Adam Hodge once was a kid wearing a political T-shirt while riding on a campaign float. So it’s not surprising that today, he’s Majority Whip James Clyburn’s new press secretary.
“I’ve been interested in politics since I was a baby,” Hodge said, only half- jokingly. “My father was chair of the Democratic Party for the Virgin Islands, and my uncle was lieutenant governor for two terms. He re-ran and lost in ’92, and I remember my father saying, ‘He just didn’t get enough votes. But we’ll get up tomorrow, the sun will rise and we’ll have to find another way to help people.’”
His late father’s message stayed with him long after he moved from his hometown in the U.S. Virgin Islands to live in the United States, where he would eventually find jobs in the Majority and Minority Whip’s office, a Senator’s office and several campaign trails.
Hodge’s most recent campaign work began shortly after he started for the South Carolina Democrat this October. The 28-year-old left for Connecticut to help Rep. Jim Himes (D-Conn.) in his race for re-election. Not only did he assist in the campaign’s press operations, but he also provided special attention to an area that his uncle and father would be proud of: getting out the vote.
“On Election Day, the polling locations had run out of ballots. It was probably 45 degrees, but I stood outside my car and took the names and numbers of people who wanted to vote, and called them when the ballots got there,” Hodge said. “I think the assumption is that folks don’t vote or that turnout is low, but to see people who are on the verge of tears because they couldn’t vote reminds you how of important this job is.”
The political seed may have been planted in the staffer from birth, but it really started growing during his first summer internship at the Democratic National Committee in 2002, followed the next summer by an internship with then-Minority Whip Steny Hoyer (Md.). By 2004, he became the phone bank coordinator for the presidential campaign of former Minority Leader Dick Gephardt (D-Mo.).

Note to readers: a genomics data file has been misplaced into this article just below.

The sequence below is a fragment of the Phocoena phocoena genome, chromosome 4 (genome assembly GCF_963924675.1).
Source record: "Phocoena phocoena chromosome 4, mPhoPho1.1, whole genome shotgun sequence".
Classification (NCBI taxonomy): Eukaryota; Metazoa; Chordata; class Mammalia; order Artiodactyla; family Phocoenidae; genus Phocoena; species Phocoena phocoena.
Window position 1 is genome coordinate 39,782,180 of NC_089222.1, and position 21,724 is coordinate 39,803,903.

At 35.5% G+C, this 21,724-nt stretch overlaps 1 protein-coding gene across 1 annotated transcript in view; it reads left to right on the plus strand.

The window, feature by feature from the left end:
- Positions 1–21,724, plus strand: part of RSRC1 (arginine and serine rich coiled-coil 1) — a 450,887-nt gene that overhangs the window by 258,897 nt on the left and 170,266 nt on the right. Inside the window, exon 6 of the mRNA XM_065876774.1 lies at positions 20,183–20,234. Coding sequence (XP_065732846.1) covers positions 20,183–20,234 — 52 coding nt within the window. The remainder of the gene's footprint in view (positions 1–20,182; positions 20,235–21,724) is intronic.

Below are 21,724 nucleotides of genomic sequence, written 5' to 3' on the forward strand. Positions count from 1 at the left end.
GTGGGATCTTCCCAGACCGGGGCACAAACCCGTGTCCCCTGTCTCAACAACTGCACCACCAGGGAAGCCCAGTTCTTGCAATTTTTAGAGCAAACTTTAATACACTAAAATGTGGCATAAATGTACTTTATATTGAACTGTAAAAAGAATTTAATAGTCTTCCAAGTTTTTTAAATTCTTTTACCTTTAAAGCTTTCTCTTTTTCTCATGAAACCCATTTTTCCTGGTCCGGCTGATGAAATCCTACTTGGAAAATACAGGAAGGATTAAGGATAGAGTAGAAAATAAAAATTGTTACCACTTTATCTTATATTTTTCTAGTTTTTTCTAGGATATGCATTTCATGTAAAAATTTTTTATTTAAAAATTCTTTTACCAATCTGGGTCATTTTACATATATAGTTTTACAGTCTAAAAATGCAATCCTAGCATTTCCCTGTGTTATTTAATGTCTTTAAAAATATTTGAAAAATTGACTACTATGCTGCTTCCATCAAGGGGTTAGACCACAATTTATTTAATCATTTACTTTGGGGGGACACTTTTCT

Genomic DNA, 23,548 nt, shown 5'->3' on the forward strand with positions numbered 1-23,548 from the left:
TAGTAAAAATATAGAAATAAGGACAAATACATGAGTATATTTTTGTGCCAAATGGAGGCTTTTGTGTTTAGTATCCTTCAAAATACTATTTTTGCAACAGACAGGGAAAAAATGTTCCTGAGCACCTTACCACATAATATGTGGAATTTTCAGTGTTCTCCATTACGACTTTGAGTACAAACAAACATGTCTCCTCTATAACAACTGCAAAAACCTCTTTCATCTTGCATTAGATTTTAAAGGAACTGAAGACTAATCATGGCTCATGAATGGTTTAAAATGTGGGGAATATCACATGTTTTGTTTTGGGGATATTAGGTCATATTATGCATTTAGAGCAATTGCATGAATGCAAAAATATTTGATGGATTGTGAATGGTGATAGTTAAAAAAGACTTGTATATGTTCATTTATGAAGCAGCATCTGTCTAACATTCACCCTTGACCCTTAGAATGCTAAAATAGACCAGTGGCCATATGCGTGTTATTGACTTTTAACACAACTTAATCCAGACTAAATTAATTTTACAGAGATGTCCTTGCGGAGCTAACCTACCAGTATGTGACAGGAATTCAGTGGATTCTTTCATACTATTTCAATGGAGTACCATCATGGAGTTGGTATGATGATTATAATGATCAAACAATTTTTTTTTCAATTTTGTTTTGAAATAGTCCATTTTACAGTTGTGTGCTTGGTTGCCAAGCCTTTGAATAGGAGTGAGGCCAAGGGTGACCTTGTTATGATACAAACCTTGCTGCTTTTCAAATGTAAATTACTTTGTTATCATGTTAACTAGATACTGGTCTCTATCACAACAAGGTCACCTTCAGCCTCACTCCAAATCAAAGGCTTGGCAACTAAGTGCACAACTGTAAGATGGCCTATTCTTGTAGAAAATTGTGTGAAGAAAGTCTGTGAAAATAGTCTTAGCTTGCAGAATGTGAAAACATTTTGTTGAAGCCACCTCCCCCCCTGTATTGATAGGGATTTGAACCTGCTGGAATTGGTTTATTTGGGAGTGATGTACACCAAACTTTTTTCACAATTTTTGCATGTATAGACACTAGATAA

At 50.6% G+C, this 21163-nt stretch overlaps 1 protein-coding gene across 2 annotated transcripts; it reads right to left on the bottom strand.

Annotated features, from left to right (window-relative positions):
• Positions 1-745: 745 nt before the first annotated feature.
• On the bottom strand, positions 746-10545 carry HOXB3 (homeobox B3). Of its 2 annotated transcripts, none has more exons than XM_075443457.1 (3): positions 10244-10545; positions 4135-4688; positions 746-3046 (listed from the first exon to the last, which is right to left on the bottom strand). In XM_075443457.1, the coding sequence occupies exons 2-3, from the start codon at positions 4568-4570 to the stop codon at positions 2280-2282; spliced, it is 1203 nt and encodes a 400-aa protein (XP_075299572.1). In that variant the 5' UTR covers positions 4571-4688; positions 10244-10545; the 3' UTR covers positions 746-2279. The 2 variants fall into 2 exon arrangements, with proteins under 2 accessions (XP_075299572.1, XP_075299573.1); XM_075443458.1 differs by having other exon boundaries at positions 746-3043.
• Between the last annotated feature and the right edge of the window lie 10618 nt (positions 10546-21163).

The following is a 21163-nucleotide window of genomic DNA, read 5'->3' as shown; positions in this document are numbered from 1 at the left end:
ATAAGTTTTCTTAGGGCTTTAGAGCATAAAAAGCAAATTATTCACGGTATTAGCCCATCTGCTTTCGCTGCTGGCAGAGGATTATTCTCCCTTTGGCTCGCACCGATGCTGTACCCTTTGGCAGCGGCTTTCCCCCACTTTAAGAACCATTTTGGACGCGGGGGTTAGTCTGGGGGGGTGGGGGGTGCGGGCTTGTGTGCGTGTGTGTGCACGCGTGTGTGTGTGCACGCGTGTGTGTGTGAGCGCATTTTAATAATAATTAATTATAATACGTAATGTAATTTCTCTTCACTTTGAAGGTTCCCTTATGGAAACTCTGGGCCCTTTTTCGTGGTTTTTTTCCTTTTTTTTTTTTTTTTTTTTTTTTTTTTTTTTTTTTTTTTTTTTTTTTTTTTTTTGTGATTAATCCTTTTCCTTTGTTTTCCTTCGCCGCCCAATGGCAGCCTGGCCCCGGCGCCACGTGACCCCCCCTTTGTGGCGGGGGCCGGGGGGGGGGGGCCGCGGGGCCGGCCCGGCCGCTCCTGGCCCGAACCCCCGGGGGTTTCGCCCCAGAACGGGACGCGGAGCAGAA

All the hours of free labor eventually paid off. Hodge cemented his first job as an African-American outreach director for the re-election campaign of Sen. Chris Dodd just three days after his graduation from Wesleyan University. It eventually turned into a full-time gig as staff assistant with the Connecticut Democrat’s office.
But after two years, Hodge began doubting his career choice. In order to test the waters, he left the Hill to serve two stints as a paralegal in New York and San Diego, and he even contemplated law school.
Terri Henderson, 6, center, whose mother is El Salvador, attends a rally with members of Congress at Union Station's Columbus Circle to announce the Restore Opportunity, Strengthen, and Improve the Economy (ROSIE) Act on July 29, 2014. The legislation provides incentives for government contractors to pay a living wage and other benefits that would help low-income workers.